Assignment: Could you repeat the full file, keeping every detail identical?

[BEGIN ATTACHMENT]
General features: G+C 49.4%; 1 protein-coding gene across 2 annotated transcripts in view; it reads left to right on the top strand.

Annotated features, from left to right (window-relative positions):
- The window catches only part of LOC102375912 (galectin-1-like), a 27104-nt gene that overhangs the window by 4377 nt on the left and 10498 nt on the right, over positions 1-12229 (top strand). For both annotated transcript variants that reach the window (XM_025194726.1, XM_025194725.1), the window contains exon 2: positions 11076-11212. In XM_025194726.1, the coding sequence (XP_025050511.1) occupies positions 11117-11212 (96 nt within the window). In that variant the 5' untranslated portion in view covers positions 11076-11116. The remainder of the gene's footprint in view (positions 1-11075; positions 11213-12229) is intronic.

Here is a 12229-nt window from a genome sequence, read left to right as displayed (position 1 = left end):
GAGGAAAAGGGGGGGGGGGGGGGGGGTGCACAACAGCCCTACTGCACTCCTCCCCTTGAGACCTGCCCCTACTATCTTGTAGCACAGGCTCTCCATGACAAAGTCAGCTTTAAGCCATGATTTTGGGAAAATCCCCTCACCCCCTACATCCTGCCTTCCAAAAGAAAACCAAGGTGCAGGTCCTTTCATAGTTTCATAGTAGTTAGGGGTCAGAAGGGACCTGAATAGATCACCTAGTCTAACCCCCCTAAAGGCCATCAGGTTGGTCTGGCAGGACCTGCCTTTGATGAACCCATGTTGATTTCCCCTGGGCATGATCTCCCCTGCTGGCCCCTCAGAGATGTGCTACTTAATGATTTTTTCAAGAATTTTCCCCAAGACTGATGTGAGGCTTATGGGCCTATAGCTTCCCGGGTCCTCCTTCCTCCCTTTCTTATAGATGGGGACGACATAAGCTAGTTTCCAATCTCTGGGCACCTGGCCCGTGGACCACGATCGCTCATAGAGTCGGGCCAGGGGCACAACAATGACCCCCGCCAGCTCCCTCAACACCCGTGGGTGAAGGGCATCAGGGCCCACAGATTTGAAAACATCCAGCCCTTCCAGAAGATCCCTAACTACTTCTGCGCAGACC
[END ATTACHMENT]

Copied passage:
General features: G+C 49.4%; 1 protein-coding gene across 2 annotated transcripts in view; it reads left to right on the top strand.

Annotated features, from left to right (window-relative positions):
- The window catches only part of LOC102375912 (galectin-1-like), a 27104-nt gene that overhangs the window by 4377 nt on the left and 10498 nt on the right, over positions 1-12229 (top strand). For both annotated transcript variants that reach the window (XM_025194726.1, XM_025194725.1), the window contains exon 2: positions 11076-11212. In XM_025194726.1, the coding sequence (XP_025050511.1) occupies positions 11117-11212 (96 nt within the window). In that variant the 5' untranslated portion in view covers positions 11076-11116. The remainder of the gene's footprint in view (positions 1-11075; positions 11213-12229) is intronic.

Here is a 12229-nt window from a genome sequence, read left to right as displayed (position 1 = left end):
GAGGAAAAGGGGGGGGGGGGGGGGGGTGCACAACAGCCCTACTGCACTCCTCCCCTTGAGACCTGCCCCTACTATCTTGTAGCACAGGCTCTCCATGACAAAGTCAGCTTTAAGCCATGATTTTGGGAAAATCCCCTCACCCCCTACATCCTGCCTTCCAAAAGAAAACCAAGGTGCAGGTCCTTTCATAGTTTCATAGTAGTTAGGGGTCAGAAGGGACCTGAATAGATCACCTAGTCTAACCCCCCTAAAGGCCATCAGGTTGGTCTGGCAGGACCTGCCTTTGATGAACCCATGTTGATTTCCCCTGGGCATGATCTCCCCTGCTGGCCCCTCAGAGATGTGCTACTTAATGATTTTTTCAAGAATTTTCCCCAAGACTGATGTGAGGCTTATGGGCCTATAGCTTCCCGGGTCCTCCTTCCTCCCTTTCTTATAGATGGGGACGACATAAGCTAGTTTCCAATCTCTGGGCACCTGGCCCGTGGACCACGATCGCTCATAGAGTCGGGCCAGGGGCACAACAATGACCCCCGCCAGCTCCCTCAACACCCGTGGGTGAAGGGCATCAGGGCCCACAGATTTGAAAACATCCAGCCCTTCCAGAAGATCCCTAACTACTTCTGCGCAGACC